Army private Bradley Manning received an outpouring of support over the weekend as people around the world launched rallies, vigils, and civil disobedience actions demanding the release of the whistleblower.
Yet, inside the courtroom, Manning has been met with anything but support: the whistleblower faces a last-minute change in charges that his lawyers say defies due process and could weaken his defense.
From London to Seoul to San Francisco, organizers in over 40 cities across the globe launched solidarity actions Saturday, as Manning awaits sentencing from the judge overseeing his case. The actions included protests at US embassies throughout Europe, a large banner drop in Florida, and a flash mob in San Francisco, organizers told Common Dreams.
RT reports 40 protests in German cities alone, with the largest German rally in Frankfurt.
"It is very heartwarming to see people support him, but it is not a surprise, and support is growing day after day," Farah Muhsin of the Bradley Manning Support Network told Common Dreams.
"People see that this is not a fair trial, and they see that Bradley Manning did the right thing and the heroic thing, sparking the debate he hoped to spark about the wars in Iraq and Afghanistan, about US involvement in other countries. Organizing these actions helps spark these debates."
Last week, the presiding judge defied legal propriety and assisted the prosecution by allowing the government to change its charges just days away from sentencing, to accusations that Manning 'stole' portions of databases, rather than entire databases. This puts the defense at a severe disadvantage, as they have spent the previous months defending against charges that are now irrelavent.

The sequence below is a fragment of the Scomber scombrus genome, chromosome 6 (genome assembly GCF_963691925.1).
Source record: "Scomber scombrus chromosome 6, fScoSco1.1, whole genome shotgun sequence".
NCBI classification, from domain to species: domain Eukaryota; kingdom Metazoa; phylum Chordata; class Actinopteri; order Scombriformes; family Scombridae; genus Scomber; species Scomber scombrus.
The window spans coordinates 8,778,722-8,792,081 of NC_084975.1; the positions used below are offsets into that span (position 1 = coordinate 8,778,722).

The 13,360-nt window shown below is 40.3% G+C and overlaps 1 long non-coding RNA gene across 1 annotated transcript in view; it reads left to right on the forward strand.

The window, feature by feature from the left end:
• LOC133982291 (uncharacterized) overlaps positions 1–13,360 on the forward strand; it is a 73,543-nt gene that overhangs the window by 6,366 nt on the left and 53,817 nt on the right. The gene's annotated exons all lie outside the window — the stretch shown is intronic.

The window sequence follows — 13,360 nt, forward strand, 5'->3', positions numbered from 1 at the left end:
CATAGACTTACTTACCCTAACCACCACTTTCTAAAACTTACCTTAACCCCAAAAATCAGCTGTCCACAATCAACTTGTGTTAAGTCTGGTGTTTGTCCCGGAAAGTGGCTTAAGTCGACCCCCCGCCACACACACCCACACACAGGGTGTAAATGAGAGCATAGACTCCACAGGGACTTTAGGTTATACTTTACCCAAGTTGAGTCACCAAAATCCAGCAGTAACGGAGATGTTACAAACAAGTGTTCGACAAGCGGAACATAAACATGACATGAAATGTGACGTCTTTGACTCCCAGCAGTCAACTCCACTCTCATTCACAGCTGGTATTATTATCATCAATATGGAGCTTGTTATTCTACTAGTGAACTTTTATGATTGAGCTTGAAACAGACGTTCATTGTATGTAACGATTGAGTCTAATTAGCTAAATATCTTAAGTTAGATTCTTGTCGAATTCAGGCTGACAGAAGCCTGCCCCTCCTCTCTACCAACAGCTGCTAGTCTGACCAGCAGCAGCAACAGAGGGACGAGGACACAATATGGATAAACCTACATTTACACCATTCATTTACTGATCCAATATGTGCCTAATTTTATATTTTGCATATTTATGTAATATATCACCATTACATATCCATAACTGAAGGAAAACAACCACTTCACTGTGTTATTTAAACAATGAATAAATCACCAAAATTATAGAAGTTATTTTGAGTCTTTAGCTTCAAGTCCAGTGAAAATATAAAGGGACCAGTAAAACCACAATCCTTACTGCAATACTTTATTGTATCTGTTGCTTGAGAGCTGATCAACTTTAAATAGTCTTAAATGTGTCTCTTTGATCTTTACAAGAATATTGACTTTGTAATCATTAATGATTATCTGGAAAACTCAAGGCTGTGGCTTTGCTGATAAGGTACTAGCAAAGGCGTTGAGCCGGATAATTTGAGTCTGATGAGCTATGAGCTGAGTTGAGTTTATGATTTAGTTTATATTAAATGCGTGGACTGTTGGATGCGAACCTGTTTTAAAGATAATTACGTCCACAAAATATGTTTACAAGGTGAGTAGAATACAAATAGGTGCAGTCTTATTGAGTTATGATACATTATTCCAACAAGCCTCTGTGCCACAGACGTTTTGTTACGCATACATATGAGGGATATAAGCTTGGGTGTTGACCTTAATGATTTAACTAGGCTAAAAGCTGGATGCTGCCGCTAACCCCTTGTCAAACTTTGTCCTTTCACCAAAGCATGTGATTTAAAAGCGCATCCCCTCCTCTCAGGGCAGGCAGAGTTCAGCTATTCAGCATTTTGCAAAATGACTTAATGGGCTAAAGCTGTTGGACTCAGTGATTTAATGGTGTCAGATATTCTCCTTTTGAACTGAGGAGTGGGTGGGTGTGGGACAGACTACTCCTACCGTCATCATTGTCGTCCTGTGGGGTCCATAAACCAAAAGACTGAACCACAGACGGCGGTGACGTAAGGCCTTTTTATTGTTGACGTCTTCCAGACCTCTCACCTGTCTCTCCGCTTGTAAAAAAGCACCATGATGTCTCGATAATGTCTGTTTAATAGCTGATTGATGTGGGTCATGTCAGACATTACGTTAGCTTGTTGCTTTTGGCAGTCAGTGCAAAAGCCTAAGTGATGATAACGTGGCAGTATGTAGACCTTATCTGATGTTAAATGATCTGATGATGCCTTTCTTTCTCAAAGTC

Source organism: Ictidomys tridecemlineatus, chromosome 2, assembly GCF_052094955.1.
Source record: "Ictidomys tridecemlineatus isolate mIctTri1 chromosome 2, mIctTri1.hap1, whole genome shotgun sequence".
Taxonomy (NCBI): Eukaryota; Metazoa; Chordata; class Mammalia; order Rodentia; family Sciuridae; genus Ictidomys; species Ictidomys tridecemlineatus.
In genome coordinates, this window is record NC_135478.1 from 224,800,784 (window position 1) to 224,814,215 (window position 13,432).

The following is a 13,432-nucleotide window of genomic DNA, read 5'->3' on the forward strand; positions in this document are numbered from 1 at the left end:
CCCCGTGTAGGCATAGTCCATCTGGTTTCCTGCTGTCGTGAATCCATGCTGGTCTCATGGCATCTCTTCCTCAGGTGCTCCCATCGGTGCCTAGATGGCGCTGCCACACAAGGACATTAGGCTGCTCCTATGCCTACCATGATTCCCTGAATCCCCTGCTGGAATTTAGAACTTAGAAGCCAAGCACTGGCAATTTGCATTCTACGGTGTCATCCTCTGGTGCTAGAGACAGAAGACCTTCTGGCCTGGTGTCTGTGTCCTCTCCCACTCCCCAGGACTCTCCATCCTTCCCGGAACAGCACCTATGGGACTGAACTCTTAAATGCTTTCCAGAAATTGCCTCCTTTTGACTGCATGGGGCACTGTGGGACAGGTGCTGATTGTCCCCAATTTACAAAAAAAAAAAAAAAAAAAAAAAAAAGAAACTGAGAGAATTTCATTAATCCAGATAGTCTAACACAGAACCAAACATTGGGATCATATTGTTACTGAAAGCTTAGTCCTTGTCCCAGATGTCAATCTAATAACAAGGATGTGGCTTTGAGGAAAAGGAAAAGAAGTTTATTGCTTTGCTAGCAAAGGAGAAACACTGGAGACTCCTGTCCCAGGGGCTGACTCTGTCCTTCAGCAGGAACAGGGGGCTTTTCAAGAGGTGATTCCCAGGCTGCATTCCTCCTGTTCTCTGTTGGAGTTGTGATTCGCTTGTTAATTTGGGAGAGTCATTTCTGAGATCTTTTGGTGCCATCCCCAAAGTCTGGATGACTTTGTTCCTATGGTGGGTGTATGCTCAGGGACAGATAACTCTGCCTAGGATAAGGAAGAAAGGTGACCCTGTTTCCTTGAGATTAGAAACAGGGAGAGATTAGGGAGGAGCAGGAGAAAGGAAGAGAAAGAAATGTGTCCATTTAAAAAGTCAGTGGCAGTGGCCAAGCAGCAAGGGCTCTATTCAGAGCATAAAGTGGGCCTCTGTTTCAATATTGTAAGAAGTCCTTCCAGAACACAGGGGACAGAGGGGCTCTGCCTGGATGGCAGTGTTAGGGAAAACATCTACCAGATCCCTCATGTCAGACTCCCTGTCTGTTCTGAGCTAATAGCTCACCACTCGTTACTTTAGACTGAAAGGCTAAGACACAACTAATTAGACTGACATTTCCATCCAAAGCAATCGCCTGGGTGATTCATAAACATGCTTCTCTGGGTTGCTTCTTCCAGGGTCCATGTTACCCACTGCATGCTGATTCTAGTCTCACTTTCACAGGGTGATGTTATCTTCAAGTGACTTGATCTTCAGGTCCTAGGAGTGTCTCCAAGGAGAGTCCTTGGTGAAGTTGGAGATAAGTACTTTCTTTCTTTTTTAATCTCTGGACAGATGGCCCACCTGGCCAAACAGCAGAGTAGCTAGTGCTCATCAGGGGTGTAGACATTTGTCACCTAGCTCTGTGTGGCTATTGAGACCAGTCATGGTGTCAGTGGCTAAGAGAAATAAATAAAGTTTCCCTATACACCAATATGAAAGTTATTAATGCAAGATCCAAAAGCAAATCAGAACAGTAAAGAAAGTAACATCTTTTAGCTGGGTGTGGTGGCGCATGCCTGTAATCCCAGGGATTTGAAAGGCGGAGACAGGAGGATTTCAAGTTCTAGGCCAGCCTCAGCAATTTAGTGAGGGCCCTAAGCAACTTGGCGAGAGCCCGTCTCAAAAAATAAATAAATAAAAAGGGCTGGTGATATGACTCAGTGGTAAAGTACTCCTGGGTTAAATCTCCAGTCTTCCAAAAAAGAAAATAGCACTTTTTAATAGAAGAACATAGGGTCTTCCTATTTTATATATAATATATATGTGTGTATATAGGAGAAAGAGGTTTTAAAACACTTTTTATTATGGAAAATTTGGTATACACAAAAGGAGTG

Manning's defense is demanding a mistrial on the 'theft' charges. Jeff Paterson and Nathan Fuller of the Bradley Manning Support Network declared in a statement, "If [the judge] does not declare a mistrial on the theft charges, she will be taking the government’s unsupported position yet again, further prejudicing Bradley Manning, whose trial is already rife with injustice."
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The weekend protests followed several rallies last week—timed to garner support as Manning enters the sentencing phase—including an action immediately following closing arguments in Manning's trial, in which supporters blocked the gates to Ft. McNair, Washington, D.C. at the office of Major General Jeffrey Buchanan, the trial's convening authority.
Manning's supporters are calling on Buchanan—who has the ability to reduce Manning's sentence—to 'do the right thing' and protect the whistleblower.
Manning is currently facing a possible life sentence for exposing hundreds of thousands of classified documents revealing US war crimes and injustices after the judge presiding his trial refused to drop the 'aiding the enemy' charge.
Manning's supporters have blasted military authorities and the Obama Administration for denying the private due process, elevating his charges, and placing him in solitary confinement torture conditions for nearly a year—severe punishments that critics say are aimed at intimidating whistleblowers.
The judge presiding over Manning's case announced today that the verdict will be read at 1pm eastern time Tuesday.